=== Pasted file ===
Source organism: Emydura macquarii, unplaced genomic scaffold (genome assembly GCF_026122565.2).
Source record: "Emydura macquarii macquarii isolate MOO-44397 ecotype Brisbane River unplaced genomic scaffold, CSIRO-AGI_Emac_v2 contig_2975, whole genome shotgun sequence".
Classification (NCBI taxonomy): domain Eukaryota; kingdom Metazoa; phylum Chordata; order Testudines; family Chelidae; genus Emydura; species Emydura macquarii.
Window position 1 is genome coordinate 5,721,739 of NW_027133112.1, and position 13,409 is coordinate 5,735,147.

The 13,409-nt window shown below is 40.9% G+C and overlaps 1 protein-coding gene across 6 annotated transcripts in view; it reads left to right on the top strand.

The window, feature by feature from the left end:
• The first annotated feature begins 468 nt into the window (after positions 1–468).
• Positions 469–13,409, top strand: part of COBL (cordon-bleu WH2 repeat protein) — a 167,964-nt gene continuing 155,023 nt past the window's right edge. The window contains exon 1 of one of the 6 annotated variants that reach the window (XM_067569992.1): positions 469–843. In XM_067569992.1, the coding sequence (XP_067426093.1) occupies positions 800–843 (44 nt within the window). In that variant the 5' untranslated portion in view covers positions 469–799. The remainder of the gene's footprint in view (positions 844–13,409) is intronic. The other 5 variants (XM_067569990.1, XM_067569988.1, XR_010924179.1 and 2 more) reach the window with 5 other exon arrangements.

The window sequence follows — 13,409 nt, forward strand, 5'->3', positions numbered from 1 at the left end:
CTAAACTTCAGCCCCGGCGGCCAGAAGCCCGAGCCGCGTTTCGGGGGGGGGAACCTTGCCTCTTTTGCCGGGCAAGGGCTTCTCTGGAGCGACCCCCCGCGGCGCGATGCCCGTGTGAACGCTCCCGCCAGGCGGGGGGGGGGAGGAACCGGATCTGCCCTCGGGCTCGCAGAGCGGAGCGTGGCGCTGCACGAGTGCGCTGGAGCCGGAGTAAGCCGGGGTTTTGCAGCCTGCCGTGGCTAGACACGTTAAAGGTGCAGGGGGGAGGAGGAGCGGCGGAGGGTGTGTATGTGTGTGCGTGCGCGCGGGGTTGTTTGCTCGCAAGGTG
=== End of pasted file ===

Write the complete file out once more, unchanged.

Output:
Source organism: Emydura macquarii, unplaced genomic scaffold (genome assembly GCF_026122565.2).
Source record: "Emydura macquarii macquarii isolate MOO-44397 ecotype Brisbane River unplaced genomic scaffold, CSIRO-AGI_Emac_v2 contig_2975, whole genome shotgun sequence".
Classification (NCBI taxonomy): domain Eukaryota; kingdom Metazoa; phylum Chordata; order Testudines; family Chelidae; genus Emydura; species Emydura macquarii.
Window position 1 is genome coordinate 5,721,739 of NW_027133112.1, and position 13,409 is coordinate 5,735,147.

The 13,409-nt window shown below is 40.9% G+C and overlaps 1 protein-coding gene across 6 annotated transcripts in view; it reads left to right on the top strand.

The window, feature by feature from the left end:
• The first annotated feature begins 468 nt into the window (after positions 1–468).
• Positions 469–13,409, top strand: part of COBL (cordon-bleu WH2 repeat protein) — a 167,964-nt gene continuing 155,023 nt past the window's right edge. The window contains exon 1 of one of the 6 annotated variants that reach the window (XM_067569992.1): positions 469–843. In XM_067569992.1, the coding sequence (XP_067426093.1) occupies positions 800–843 (44 nt within the window). In that variant the 5' untranslated portion in view covers positions 469–799. The remainder of the gene's footprint in view (positions 844–13,409) is intronic. The other 5 variants (XM_067569990.1, XM_067569988.1, XR_010924179.1 and 2 more) reach the window with 5 other exon arrangements.

The window sequence follows — 13,409 nt, forward strand, 5'->3', positions numbered from 1 at the left end:
CTAAACTTCAGCCCCGGCGGCCAGAAGCCCGAGCCGCGTTTCGGGGGGGGGAACCTTGCCTCTTTTGCCGGGCAAGGGCTTCTCTGGAGCGACCCCCCGCGGCGCGATGCCCGTGTGAACGCTCCCGCCAGGCGGGGGGGGGGAGGAACCGGATCTGCCCTCGGGCTCGCAGAGCGGAGCGTGGCGCTGCACGAGTGCGCTGGAGCCGGAGTAAGCCGGGGTTTTGCAGCCTGCCGTGGCTAGACACGTTAAAGGTGCAGGGGGGAGGAGGAGCGGCGGAGGGTGTGTATGTGTGTGCGTGCGCGCGGGGTTGTTTGCTCGCAAGGTG